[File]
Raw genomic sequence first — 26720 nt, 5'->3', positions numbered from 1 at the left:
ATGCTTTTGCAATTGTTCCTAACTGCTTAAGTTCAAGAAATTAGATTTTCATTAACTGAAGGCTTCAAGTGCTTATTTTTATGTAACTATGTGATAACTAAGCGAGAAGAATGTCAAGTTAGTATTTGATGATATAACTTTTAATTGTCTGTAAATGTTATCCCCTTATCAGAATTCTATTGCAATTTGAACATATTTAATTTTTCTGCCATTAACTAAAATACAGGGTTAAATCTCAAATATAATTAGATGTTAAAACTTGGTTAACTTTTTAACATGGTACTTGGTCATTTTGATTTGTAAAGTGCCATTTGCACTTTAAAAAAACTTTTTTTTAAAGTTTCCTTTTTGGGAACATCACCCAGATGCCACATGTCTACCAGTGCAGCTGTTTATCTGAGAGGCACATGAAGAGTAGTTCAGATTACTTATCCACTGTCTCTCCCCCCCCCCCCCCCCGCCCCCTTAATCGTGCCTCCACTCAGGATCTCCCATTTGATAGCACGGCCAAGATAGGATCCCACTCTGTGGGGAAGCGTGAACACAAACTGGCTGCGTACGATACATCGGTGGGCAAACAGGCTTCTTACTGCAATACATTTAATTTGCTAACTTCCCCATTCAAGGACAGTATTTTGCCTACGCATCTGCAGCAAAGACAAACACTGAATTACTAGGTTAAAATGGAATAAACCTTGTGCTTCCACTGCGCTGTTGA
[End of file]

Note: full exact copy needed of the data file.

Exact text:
Raw genomic sequence first — 26720 nt, 5'->3', positions numbered from 1 at the left:
ATGCTTTTGCAATTGTTCCTAACTGCTTAAGTTCAAGAAATTAGATTTTCATTAACTGAAGGCTTCAAGTGCTTATTTTTATGTAACTATGTGATAACTAAGCGAGAAGAATGTCAAGTTAGTATTTGATGATATAACTTTTAATTGTCTGTAAATGTTATCCCCTTATCAGAATTCTATTGCAATTTGAACATATTTAATTTTTCTGCCATTAACTAAAATACAGGGTTAAATCTCAAATATAATTAGATGTTAAAACTTGGTTAACTTTTTAACATGGTACTTGGTCATTTTGATTTGTAAAGTGCCATTTGCACTTTAAAAAAACTTTTTTTTAAAGTTTCCTTTTTGGGAACATCACCCAGATGCCACATGTCTACCAGTGCAGCTGTTTATCTGAGAGGCACATGAAGAGTAGTTCAGATTACTTATCCACTGTCTCTCCCCCCCCCCCCCCCCGCCCCCTTAATCGTGCCTCCACTCAGGATCTCCCATTTGATAGCACGGCCAAGATAGGATCCCACTCTGTGGGGAAGCGTGAACACAAACTGGCTGCGTACGATACATCGGTGGGCAAACAGGCTTCTTACTGCAATACATTTAATTTGCTAACTTCCCCATTCAAGGACAGTATTTTGCCTACGCATCTGCAGCAAAGACAAACACTGAATTACTAGGTTAAAATGGAATAAACCTTGTGCTTCCACTGCGCTGTTGA